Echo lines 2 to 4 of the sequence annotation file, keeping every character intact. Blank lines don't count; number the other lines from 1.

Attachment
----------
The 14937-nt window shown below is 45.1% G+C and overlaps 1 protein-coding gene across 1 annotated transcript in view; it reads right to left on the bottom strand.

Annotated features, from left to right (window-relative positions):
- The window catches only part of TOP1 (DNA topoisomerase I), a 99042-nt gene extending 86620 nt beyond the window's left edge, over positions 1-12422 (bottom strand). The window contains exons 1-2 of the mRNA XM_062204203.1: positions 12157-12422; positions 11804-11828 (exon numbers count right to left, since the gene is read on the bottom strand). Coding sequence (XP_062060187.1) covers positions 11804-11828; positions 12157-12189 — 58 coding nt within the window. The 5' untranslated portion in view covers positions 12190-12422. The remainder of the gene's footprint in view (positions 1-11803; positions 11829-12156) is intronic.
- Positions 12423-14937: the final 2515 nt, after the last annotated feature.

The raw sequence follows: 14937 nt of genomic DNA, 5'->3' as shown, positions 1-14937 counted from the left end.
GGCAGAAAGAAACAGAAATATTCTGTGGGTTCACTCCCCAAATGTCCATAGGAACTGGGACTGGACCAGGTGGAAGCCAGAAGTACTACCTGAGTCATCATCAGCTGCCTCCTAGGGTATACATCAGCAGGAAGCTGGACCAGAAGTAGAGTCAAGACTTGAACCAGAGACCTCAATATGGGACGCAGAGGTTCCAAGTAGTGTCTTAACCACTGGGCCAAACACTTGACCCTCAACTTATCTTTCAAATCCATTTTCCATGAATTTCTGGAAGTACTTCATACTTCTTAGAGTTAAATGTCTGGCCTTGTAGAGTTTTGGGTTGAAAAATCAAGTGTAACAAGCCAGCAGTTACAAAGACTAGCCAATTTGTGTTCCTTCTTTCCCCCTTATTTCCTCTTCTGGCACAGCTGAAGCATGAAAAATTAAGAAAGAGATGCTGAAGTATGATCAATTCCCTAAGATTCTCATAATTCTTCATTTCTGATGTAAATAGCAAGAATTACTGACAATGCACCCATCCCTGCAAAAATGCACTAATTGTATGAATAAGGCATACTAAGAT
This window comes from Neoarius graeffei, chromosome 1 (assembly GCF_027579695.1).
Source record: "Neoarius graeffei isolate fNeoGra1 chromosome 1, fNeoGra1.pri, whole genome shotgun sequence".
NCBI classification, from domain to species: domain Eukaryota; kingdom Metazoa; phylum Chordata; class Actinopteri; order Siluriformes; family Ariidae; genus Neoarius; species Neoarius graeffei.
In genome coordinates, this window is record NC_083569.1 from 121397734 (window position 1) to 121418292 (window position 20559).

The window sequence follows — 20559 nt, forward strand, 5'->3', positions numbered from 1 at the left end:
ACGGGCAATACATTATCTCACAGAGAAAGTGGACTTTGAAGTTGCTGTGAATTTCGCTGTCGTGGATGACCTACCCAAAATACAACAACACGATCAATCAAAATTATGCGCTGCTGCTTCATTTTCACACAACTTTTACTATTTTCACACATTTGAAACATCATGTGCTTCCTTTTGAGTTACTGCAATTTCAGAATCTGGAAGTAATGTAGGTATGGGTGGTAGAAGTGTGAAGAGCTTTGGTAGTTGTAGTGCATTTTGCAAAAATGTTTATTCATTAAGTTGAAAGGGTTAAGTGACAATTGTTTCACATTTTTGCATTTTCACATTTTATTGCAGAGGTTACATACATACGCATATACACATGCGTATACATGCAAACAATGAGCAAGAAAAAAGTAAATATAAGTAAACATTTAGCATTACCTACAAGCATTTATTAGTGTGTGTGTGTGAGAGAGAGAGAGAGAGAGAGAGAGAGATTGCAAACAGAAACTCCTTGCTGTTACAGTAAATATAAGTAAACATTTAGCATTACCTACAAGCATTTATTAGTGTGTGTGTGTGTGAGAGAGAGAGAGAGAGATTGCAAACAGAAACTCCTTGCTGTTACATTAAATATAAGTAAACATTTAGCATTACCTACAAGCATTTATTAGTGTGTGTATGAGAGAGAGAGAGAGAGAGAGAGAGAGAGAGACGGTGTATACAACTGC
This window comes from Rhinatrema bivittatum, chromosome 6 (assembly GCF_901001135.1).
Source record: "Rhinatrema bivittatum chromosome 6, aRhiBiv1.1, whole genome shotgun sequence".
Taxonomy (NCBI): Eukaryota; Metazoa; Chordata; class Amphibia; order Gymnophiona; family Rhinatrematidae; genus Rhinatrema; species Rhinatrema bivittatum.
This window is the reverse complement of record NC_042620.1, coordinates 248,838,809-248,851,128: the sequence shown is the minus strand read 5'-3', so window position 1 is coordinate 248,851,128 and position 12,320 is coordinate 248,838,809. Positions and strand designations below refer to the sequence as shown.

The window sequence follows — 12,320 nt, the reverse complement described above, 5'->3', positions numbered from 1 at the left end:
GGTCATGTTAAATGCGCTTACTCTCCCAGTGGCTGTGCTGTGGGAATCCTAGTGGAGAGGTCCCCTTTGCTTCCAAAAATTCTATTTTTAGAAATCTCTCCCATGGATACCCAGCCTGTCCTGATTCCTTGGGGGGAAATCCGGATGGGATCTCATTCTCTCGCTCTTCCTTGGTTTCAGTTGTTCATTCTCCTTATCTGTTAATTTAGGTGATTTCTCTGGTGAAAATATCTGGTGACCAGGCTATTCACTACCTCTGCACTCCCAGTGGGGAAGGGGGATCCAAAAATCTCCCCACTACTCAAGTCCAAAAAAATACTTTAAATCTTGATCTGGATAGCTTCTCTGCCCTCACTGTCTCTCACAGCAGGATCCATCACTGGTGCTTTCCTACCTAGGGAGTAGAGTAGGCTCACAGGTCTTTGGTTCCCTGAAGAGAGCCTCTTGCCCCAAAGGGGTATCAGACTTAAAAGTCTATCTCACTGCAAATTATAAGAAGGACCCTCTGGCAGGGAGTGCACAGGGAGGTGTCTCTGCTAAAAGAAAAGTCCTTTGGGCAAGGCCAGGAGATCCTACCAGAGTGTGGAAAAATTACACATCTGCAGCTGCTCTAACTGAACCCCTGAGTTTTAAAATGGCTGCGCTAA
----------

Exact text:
Annotated features, from left to right (window-relative positions):
- The window catches only part of TOP1 (DNA topoisomerase I), a 99042-nt gene extending 86620 nt beyond the window's left edge, over positions 1-12422 (bottom strand). The window contains exons 1-2 of the mRNA XM_062204203.1: positions 12157-12422; positions 11804-11828 (exon numbers count right to left, since the gene is read on the bottom strand). Coding sequence (XP_062060187.1) covers positions 11804-11828; positions 12157-12189 — 58 coding nt within the window. The 5' untranslated portion in view covers positions 12190-12422. The remainder of the gene's footprint in view (positions 1-11803; positions 11829-12156) is intronic.
- Positions 12423-14937: the final 2515 nt, after the last annotated feature.